I’ve been participating in No Drive Day for three weeks now (I actually have been doing “no drive days” for several years now, just not as part of a project). It’s difficult with the way our current mass transportation system is set up, but not impossible. Instead of 20 minutes to get to work in the morning, it takes a little less than one hour. This is because of the distance we live from where we work causing is to take one bus, the train, and either walking or bicycling the rest of the way (although the latter distance affords the option of taking another bus, we choose to walk or bike). Fortunately we are able to get bus passes through our work that are good for a year and cost a total of $50.
Yesterday we took our bicycles with us. It’s a little cumbersome that way because of having to hoist the bikes onto the bike rack in front of the bus and then up into the train. Taking your bicycle is risky because on the bus and on either end of the train (the only place bikes are permitted on the trains) there can only be two bikes at a time. If your bus or train comes and their are bikes on there already, you are SOL – if you abide by the rules. Fortunately our schedule gets us just ahead of the rush hour in the a.m. and after the rush hour in the p.m. But any other time it’s likely we would have to wait longer because of the bike situation, since there are more and more folks using their bikes.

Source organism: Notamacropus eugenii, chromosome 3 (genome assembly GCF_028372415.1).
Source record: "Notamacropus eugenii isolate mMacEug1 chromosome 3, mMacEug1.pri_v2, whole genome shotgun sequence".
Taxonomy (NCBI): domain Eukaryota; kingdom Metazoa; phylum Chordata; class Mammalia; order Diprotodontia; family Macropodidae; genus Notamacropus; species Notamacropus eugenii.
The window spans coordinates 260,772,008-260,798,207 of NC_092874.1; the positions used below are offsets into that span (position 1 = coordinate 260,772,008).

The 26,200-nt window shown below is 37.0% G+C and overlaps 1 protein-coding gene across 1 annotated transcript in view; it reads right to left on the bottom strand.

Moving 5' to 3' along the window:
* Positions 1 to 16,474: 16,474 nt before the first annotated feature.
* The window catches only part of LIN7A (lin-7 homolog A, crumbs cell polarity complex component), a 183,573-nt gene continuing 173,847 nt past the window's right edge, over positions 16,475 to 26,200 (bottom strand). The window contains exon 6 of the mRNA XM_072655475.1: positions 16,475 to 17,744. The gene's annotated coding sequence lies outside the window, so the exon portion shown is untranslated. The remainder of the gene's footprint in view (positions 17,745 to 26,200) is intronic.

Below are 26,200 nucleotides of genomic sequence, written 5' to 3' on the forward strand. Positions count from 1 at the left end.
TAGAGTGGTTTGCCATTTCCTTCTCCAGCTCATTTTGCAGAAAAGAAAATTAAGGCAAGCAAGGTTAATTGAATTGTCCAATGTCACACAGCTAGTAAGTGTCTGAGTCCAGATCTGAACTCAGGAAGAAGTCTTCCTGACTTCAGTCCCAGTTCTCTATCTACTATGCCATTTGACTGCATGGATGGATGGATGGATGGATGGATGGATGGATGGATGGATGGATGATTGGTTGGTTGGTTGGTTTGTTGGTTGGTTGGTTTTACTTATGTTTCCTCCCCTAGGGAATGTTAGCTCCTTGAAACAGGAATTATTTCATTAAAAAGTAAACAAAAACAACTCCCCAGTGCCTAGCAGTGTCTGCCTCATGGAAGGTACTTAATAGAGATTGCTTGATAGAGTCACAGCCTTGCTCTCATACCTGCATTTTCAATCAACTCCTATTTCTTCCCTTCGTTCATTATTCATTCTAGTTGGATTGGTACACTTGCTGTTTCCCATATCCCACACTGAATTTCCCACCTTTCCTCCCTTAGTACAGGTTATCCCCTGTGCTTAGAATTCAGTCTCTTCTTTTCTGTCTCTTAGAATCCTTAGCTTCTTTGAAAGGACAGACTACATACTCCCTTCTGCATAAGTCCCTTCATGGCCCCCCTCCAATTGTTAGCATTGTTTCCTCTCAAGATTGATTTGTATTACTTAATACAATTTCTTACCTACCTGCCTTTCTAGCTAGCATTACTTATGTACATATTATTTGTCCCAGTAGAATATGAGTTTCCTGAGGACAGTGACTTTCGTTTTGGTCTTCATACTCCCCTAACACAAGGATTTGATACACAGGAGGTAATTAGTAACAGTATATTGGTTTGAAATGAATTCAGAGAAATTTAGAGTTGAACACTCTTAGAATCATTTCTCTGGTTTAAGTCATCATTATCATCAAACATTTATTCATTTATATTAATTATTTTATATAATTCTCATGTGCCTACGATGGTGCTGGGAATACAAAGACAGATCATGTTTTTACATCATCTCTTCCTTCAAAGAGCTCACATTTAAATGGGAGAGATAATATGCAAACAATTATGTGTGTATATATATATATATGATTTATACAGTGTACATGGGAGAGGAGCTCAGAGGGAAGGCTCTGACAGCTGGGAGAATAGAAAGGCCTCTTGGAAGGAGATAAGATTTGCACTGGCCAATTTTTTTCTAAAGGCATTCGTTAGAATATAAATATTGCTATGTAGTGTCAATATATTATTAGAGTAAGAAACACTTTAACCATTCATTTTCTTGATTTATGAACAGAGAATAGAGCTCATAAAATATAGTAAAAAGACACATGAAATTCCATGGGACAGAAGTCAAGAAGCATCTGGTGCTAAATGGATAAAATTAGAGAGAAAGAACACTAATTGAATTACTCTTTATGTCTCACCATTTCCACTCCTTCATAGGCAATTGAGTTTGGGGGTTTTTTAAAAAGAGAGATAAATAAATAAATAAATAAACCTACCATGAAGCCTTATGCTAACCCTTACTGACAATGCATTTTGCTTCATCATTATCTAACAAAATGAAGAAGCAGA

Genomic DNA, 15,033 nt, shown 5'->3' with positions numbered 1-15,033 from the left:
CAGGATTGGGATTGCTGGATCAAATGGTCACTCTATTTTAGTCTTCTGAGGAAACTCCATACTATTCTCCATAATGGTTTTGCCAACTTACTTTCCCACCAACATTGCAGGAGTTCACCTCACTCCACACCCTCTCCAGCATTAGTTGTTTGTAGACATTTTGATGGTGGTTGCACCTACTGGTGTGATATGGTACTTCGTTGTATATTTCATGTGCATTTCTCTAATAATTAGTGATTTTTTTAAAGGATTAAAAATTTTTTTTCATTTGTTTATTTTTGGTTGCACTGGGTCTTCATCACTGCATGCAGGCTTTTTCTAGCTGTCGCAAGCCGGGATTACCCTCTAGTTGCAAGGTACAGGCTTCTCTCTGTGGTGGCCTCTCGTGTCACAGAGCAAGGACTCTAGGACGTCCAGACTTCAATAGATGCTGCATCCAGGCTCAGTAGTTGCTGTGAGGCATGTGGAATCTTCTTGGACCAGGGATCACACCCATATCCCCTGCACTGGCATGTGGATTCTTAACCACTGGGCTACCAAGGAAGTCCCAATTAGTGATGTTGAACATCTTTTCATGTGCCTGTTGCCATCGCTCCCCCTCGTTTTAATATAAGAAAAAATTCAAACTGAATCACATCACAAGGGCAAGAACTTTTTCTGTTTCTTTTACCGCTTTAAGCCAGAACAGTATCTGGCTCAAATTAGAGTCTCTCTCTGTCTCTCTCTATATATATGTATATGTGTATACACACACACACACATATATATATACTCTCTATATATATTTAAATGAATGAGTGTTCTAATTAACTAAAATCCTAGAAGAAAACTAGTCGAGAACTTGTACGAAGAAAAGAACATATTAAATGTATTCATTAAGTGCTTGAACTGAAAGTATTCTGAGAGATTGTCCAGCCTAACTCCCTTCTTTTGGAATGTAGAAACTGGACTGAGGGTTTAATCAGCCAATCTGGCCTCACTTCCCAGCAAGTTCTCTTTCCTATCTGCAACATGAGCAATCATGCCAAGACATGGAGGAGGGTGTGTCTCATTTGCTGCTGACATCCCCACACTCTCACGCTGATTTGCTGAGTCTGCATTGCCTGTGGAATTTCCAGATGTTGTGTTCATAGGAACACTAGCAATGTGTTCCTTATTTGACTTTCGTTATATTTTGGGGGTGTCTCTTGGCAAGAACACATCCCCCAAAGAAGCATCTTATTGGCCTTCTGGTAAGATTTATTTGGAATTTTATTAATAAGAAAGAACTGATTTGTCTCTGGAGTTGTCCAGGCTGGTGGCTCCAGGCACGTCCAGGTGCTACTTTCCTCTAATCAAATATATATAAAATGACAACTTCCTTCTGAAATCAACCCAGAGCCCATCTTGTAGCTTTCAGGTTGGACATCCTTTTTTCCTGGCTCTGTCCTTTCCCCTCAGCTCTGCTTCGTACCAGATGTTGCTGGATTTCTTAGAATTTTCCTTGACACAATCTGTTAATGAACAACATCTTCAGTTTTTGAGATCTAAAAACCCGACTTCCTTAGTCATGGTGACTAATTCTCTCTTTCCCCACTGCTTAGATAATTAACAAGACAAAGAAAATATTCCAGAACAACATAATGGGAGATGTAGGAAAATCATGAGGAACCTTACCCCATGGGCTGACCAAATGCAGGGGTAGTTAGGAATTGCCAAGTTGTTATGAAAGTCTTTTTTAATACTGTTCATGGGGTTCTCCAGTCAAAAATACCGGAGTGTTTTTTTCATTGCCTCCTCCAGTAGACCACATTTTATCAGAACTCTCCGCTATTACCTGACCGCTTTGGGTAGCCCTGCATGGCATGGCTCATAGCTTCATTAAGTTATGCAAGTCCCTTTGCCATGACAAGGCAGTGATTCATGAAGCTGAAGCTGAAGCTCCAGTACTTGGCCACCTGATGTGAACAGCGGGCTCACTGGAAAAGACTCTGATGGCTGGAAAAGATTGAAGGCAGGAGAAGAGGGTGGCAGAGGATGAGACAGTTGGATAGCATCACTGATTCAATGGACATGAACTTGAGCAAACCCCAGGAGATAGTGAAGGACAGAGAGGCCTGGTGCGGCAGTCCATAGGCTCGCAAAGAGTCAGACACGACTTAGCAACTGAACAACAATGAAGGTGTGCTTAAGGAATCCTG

My advice to UTA is to design train cars and buses to hold more bicycles. I’ve seen it in other cities, so I know it can be done).
We will be expanding our “No Drive Day” to two days per week soon. We just have to decide which day since many days we have to stay uptown for meetings and other events and mass transit becomes non-existent to our area after certain times of the evening.